In 2009, Paul Levy, then CEO of the prestigious Beth Israel-Deaconess Medical Center of Boston projected a near 20 million-dollar deficit. Mr. Levy knew he couldn’t avert some unsettling actions, but he wasn’t about to give in to the academic ‘cutting’ routine either.
Mr. Levy took a close look at the people working in his institution; he made particular note of the lower wage folks. When Mr. Levy stood before his senior staff and leaders he said "I want to run an idea by you that I think is important, and I'd like to get your reaction to it. I'd like to do what we can to protect the lower-wage earners – the transporters, the housekeepers, the food service people. A lot of these people work really hard, and I don't want to put an additional burden on them.
"Now, if we protect these workers, it means the rest of us will have to make a bigger sacrifice. It means that others will have to give up more of their salary or benefits." 1
The audience erupted in applause and appreciation. Collectively, senior management accepted 25% reductions in pay, physician groups made generous contributions and staff far and wide flooded Mr. Levy with ideas and action aimed at reducing lay-offs. As a result, the projected lay-off of 600 employees was scaled back to less than 150; in excess of 12 million-dollars had been saved.
Mr. Levy had made two key choices- not to put his head in the sand and not to try to fix it on his own.
Once an ostrich…
Leaders cannot afford to put their heads in the sand, but they do. Knowing what’s going on in your business and the world is essential. But for some, the burden becomes over-whelming and ‘looking the other way’ provides temporary, yet misguided, relief.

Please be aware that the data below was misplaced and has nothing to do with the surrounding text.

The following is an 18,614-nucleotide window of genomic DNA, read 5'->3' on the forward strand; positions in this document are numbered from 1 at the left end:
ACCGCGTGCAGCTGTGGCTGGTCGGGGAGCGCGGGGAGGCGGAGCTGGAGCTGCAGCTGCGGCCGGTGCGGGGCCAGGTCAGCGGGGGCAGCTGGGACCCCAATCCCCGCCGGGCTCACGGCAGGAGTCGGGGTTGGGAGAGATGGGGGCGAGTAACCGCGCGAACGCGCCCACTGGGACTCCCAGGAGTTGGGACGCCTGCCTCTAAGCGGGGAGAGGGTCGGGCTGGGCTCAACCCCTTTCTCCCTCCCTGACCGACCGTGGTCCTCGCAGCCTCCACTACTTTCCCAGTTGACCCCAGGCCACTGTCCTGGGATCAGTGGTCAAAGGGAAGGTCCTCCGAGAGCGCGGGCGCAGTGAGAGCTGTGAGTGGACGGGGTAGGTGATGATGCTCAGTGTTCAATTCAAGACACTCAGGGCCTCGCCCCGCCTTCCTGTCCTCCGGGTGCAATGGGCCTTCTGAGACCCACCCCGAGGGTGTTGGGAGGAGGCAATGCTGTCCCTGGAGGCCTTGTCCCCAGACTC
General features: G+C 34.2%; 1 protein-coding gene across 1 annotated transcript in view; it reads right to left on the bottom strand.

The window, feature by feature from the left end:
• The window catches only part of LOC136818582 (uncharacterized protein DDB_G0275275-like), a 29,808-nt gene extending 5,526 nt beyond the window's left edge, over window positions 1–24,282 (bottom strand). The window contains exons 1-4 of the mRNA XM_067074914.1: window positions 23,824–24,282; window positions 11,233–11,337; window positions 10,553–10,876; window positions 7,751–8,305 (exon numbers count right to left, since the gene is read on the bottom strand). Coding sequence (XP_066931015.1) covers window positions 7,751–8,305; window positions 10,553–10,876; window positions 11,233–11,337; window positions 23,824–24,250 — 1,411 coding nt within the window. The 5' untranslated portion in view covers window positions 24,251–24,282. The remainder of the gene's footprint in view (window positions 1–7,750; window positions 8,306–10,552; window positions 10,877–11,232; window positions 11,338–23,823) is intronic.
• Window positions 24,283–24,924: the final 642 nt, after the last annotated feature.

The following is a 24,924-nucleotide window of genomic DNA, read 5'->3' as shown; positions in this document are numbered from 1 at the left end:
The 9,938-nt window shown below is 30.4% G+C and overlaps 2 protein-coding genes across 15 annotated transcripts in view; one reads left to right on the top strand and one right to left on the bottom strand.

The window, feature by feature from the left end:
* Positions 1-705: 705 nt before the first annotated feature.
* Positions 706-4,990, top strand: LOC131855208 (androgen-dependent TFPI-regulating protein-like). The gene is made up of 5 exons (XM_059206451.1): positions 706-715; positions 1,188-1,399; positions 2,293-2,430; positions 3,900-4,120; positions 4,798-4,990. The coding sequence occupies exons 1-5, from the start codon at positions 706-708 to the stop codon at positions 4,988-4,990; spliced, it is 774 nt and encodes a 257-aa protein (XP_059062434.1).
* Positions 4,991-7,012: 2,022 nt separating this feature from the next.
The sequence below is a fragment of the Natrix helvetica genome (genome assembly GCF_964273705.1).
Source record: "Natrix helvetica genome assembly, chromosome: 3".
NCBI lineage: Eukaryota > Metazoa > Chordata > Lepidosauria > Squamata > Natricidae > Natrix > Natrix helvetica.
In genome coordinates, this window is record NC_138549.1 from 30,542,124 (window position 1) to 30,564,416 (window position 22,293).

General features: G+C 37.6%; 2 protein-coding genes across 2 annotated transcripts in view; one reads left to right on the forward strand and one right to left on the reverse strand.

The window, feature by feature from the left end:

Mr. Levy knew that big changes were needed; he took stock of the who, what, why and how of his business. By observing lower-wage earners for example, he recognized not only the integrity of their work ethic but also that their services were essential to the efficient and effective operation of his business. As a result of his efforts he was better equipped to make appropriate decisions regarding staff reductions and cost-savings.
Rally the troops
A leader knows they cannot achieve success single-handed. Success calls for the input of many people and this rallying the troops in times of duress is essential. Rallying the troops hinges on a long-term investment in your people; inspiring loyalty, building trust and instilling a common sense of purpose. In this environment, rallying the troops can be initiated using a few simple tools:
- Share the reality- you shouldn’t put your head in the sand; the same goes for your employees. Don’t treat them as if it hurts to know the truth. The rumor mills are vicious and often ill-informed. Tell your employees what’s going on. Don’t expect them to like all of it, but be honest. They deserve nothing less.
- Ask for their help- once they know what reality is, your employees can provide some of the best advice as to what to do next. Ask them for their help; not only does this engage them in the outcome but chances are they have information you can’t afford to miss.
- Put your skin in the game- if you must ask for sacrifice, lead, by example. If salary cuts are needed, let them start with the leaders first. If a reduction or modification in benefits is needed, be sure yours are the first to change. What’s good enough for your employees should be tested and vetted by the very leaders that prescribe it.
It seems we have a lot to learn from the Beth Israel-Deaconess experience. Thanks Mr. Levy.
1 Source: A head with a heart; Kevin Cullen, Boston Globe; 3/12/09